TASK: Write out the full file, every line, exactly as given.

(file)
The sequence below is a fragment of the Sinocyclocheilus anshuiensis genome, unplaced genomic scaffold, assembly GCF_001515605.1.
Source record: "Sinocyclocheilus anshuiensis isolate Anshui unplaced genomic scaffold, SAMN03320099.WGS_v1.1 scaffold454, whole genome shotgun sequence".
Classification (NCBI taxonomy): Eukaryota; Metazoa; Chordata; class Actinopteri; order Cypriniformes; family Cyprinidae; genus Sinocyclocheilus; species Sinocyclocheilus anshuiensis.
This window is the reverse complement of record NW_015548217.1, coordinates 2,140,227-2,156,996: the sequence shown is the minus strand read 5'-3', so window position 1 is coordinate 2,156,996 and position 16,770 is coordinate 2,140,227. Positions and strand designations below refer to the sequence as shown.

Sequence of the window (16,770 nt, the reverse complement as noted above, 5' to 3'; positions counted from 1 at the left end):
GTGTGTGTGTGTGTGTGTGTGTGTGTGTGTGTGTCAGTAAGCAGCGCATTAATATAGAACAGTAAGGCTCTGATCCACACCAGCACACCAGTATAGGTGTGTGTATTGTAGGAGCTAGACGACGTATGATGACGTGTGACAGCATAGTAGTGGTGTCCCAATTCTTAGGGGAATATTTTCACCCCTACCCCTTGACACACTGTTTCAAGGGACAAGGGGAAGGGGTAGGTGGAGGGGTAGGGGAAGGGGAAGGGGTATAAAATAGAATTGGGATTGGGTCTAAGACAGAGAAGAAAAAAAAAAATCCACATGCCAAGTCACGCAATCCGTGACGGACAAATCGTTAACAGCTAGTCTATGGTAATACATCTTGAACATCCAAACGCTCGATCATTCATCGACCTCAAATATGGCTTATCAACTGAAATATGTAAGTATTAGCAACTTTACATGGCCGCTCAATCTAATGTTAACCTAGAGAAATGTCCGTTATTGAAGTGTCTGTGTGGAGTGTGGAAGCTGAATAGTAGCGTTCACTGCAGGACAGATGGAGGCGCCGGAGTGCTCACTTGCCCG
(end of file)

The sequence below is a fragment of the Sinocyclocheilus anshuiensis genome, unplaced genomic scaffold, assembly GCF_001515605.1.
Source record: "Sinocyclocheilus anshuiensis isolate Anshui unplaced genomic scaffold, SAMN03320099.WGS_v1.1 scaffold454, whole genome shotgun sequence".
Classification (NCBI taxonomy): Eukaryota; Metazoa; Chordata; class Actinopteri; order Cypriniformes; family Cyprinidae; genus Sinocyclocheilus; species Sinocyclocheilus anshuiensis.
This window is the reverse complement of record NW_015548217.1, coordinates 2,140,227-2,156,996: the sequence shown is the minus strand read 5'-3', so window position 1 is coordinate 2,156,996 and position 16,770 is coordinate 2,140,227. Positions and strand designations below refer to the sequence as shown.

Sequence of the window (16,770 nt, the reverse complement as noted above, 5' to 3'; positions counted from 1 at the left end):
GTGTGTGTGTGTGTGTGTGTGTGTGTGTGTGTGTCAGTAAGCAGCGCATTAATATAGAACAGTAAGGCTCTGATCCACACCAGCACACCAGTATAGGTGTGTGTATTGTAGGAGCTAGACGACGTATGATGACGTGTGACAGCATAGTAGTGGTGTCCCAATTCTTAGGGGAATATTTTCACCCCTACCCCTTGACACACTGTTTCAAGGGACAAGGGGAAGGGGTAGGTGGAGGGGTAGGGGAAGGGGAAGGGGTATAAAATAGAATTGGGATTGGGTCTAAGACAGAGAAGAAAAAAAAAAATCCACATGCCAAGTCACGCAATCCGTGACGGACAAATCGTTAACAGCTAGTCTATGGTAATACATCTTGAACATCCAAACGCTCGATCATTCATCGACCTCAAATATGGCTTATCAACTGAAATATGTAAGTATTAGCAACTTTACATGGCCGCTCAATCTAATGTTAACCTAGAGAAATGTCCGTTATTGAAGTGTCTGTGTGGAGTGTGGAAGCTGAATAGTAGCGTTCACTGCAGGACAGATGGAGGCGCCGGAGTGCTCACTTGCCCG